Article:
“It’s kind of an overall, general metric that if you spend money on defence, you’re going to be doing more,” the minister said. “At the end of the day, you can spend all the money you want on your military, if your output is not there for supporting NATO roles well, guess what, you’re really not providing any legitimate support.”

Among other contributions, Canada is leading a NATO mission in Latvia, where it has committed 450 troops along with light-armoured vehicles and other military equipment as part of an effort to deter Russian aggression in Eastern Europe.

“We believe in multilateralism,” said Sajjan. “We were one of the co-founders of NATO and we will be playing a significant role.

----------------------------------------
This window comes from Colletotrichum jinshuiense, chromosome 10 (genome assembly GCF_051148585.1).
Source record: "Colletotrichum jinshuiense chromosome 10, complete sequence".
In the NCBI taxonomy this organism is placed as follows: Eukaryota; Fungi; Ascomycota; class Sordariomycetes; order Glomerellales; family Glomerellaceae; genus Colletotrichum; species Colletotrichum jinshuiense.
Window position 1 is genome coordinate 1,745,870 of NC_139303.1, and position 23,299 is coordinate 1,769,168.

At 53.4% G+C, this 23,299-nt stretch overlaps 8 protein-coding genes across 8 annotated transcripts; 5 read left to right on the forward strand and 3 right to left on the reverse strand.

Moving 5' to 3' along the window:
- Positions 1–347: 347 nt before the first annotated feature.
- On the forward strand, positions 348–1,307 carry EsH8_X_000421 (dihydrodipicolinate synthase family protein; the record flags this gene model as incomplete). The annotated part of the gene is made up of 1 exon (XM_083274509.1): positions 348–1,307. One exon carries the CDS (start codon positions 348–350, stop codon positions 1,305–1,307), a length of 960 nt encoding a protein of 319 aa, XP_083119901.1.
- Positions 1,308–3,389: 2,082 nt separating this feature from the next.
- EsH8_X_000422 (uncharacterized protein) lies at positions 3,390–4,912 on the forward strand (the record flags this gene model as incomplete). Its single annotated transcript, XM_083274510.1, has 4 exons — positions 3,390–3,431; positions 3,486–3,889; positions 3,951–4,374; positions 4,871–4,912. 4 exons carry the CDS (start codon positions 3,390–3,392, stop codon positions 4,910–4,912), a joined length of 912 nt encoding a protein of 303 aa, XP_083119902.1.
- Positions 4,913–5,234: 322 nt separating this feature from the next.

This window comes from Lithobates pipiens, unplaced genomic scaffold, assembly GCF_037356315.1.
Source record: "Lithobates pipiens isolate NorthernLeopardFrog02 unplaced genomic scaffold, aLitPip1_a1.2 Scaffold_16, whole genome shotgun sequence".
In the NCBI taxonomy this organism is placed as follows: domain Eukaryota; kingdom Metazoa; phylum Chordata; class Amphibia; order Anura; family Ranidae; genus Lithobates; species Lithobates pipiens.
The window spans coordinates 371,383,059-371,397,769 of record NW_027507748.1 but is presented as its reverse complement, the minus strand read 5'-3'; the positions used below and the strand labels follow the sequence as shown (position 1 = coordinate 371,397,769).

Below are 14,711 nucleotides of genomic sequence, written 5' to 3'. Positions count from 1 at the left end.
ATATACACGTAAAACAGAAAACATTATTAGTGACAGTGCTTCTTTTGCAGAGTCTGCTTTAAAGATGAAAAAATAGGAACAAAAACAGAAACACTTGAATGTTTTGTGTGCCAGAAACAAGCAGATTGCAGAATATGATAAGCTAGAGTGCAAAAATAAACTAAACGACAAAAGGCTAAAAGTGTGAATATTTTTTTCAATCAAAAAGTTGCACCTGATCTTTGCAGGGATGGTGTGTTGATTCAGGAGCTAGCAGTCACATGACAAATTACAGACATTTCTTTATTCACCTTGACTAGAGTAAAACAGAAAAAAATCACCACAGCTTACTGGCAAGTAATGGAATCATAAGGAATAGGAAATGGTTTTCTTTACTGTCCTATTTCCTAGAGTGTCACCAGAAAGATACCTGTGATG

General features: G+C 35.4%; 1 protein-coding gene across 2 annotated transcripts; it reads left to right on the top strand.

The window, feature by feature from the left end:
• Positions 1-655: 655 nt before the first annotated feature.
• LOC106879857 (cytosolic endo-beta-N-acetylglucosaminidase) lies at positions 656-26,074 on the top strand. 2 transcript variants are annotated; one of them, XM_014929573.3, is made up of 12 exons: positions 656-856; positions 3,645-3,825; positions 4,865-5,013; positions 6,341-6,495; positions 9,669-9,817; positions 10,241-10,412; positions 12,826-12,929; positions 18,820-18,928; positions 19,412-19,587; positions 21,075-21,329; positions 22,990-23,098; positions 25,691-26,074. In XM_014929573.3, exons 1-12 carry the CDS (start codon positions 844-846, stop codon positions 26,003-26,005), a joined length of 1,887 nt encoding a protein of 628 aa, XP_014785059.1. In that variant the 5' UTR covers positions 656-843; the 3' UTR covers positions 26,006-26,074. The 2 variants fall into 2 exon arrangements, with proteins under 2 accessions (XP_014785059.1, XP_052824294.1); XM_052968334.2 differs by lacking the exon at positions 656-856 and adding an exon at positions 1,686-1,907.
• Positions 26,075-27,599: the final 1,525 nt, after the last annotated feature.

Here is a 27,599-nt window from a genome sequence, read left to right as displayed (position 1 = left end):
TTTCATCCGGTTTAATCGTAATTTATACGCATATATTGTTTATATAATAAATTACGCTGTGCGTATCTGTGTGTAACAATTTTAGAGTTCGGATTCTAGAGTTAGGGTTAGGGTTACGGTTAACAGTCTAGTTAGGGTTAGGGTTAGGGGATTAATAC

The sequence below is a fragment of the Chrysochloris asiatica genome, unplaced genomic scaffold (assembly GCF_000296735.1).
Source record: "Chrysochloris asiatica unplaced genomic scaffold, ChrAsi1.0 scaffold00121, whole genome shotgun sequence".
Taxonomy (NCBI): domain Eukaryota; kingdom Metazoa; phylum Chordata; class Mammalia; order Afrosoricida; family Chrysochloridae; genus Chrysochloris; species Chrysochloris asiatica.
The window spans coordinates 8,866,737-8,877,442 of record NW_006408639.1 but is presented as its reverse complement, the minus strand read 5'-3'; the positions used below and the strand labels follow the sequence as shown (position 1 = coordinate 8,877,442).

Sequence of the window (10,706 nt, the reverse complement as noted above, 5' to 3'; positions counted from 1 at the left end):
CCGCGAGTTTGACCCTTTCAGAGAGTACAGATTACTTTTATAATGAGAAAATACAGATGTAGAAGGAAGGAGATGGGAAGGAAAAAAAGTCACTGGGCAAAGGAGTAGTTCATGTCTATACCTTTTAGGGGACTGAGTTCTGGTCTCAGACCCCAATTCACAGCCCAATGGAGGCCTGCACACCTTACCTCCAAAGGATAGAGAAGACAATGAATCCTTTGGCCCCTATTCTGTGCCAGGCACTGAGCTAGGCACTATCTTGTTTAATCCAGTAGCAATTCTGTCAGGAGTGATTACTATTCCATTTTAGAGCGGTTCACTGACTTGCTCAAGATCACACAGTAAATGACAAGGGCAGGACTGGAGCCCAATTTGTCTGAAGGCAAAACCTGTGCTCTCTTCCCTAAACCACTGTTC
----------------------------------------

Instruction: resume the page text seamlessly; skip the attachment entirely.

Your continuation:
“NATO plays a critical role in the wider peace and security, not just for Europe but in the rest of the world, from capacity-building to deterrence.”

Mattis, who served as NATO’s supreme allied commander for transformation, phoned NATO Secretary General Jens Stoltenberg after talking to Sajjan and reinforced “the key role NATO plays in transatlantic security,” said the Pentagon. Sajjan said future Canadian defence spending will be “directly linked to the output that we’re doing.”

“This will not be a laundry list of equipment. This will be an actual, real defence policy based on capabilities that allow us to then figure out what do we need—the size, the structure and the new capabilities that we need to get.”